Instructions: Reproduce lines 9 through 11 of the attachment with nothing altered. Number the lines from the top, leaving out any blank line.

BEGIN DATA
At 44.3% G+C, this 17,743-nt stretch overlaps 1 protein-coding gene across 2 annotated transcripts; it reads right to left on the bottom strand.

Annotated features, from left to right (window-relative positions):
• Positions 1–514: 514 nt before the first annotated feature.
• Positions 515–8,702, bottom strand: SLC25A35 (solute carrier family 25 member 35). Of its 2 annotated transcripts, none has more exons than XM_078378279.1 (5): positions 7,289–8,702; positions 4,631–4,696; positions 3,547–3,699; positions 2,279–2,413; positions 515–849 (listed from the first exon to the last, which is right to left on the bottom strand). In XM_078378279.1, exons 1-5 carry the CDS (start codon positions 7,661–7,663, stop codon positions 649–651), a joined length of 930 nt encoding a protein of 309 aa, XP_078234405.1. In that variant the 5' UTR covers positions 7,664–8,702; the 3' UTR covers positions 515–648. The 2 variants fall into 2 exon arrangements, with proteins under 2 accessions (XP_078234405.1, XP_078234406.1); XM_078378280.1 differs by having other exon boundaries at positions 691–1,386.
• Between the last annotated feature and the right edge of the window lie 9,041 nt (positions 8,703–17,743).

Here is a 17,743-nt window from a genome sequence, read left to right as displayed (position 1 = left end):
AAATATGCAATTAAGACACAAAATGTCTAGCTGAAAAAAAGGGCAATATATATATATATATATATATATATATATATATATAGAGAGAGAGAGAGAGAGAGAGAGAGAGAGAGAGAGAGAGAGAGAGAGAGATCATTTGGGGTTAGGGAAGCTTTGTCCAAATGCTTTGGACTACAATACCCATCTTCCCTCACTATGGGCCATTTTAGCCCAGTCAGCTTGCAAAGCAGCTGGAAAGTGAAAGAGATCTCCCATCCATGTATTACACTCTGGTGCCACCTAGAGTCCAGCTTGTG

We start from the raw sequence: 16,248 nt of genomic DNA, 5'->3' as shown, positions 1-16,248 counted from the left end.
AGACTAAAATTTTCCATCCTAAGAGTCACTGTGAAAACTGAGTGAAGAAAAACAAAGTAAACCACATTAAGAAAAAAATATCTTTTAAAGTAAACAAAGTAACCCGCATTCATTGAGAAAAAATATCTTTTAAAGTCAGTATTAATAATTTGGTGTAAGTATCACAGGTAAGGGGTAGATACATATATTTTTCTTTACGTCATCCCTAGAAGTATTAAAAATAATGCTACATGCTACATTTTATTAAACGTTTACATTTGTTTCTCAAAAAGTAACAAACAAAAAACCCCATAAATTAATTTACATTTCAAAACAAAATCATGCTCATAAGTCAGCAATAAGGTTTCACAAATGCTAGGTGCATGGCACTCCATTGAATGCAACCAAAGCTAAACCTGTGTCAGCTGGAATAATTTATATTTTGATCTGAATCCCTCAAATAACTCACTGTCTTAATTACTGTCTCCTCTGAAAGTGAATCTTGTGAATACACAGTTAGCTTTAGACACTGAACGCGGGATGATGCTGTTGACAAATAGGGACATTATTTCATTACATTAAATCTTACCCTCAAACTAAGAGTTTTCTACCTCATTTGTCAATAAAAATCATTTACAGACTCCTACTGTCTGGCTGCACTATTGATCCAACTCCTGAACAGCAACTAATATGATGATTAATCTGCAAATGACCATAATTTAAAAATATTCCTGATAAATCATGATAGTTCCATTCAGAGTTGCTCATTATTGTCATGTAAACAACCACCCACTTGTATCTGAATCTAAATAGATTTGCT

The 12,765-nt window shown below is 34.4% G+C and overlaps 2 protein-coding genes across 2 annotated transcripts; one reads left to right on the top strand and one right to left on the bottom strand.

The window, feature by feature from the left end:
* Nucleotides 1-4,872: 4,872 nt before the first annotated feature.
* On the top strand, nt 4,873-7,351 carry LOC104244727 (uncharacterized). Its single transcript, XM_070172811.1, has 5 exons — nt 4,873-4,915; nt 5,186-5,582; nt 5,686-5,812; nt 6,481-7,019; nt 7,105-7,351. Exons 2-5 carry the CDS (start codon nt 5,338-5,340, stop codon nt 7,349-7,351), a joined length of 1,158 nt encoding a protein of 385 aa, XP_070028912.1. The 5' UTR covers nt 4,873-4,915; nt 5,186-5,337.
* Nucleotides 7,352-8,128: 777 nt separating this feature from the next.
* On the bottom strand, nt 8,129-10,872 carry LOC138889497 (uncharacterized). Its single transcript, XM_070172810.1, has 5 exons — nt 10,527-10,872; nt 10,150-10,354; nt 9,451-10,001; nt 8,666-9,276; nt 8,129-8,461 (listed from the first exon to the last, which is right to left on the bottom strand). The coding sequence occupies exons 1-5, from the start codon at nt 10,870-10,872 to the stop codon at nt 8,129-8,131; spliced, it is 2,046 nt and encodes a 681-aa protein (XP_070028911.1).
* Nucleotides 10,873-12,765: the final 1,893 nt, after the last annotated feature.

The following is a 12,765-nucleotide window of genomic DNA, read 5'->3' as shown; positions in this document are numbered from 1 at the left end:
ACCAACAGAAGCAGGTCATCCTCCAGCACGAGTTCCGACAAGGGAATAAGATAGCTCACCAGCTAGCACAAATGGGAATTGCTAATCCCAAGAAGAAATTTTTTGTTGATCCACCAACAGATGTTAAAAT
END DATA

AGACTAAAATTTTCCATCCTAAGAGTCACTGTGAAAACTGAGTGAAGAAAAACAAAGTAAACCACATTAAGAAAAAAATATCTTTTAAAGTAAACAAAGTAACCCGCATTCATTGAGAAAAAATATCTTTTAAAGTCAGTATTAATAATTTGGTGTAAGTATCACAGGTAAGGGGTAGATACATATATTTTTCTTTACGTCATCCCTAGAAGTATTAAAAATAATGCTACATGCTACATTTTATTAAACGTTTACATTTGTTTCTCAAAAAGTAACAAACAAAAAACCCCATAAATTAATTTACATTTCAAAACAAAATCATGCTCATAAGTCAGCAATAAGGTTTCACAAATGCTAGGTGCATGGCACTCCATTGAATGCAACCAAAGCTAAACCTGTGTCAGCTGGAATAATTTATATTTTGATCTGAATCCCTCAAATAACTCACTGTCTTAATTACTGTCTCCTCTGAAAGTGAATCTTGTGAATACACAGTTAGCTTTAGACACTGAACGCGGGATGATGCTGTTGACAAATAGGGACATTATTTCATTACATTAAATCTTACCCTCAAACTAAGAGTTTTCTACCTCATTTGTCAATAAAAATCATTTACAGACTCCTACTGTCTGGCTGCACTATTGATCCAACTCCTGAACAGCAACTAATATGATGATTAATCTGCAAATGACCATAATTTAAAAATATTCCTGATAAATCATGATAGTTCCATTCAGAGTTGCTCATTATTGTCATGTAAACAACCACCCACTTGTATCTGAATCTAAATAGATTTGCT

The 12,765-nt window shown below is 34.4% G+C and overlaps 2 protein-coding genes across 2 annotated transcripts; one reads left to right on the top strand and one right to left on the bottom strand.

The window, feature by feature from the left end: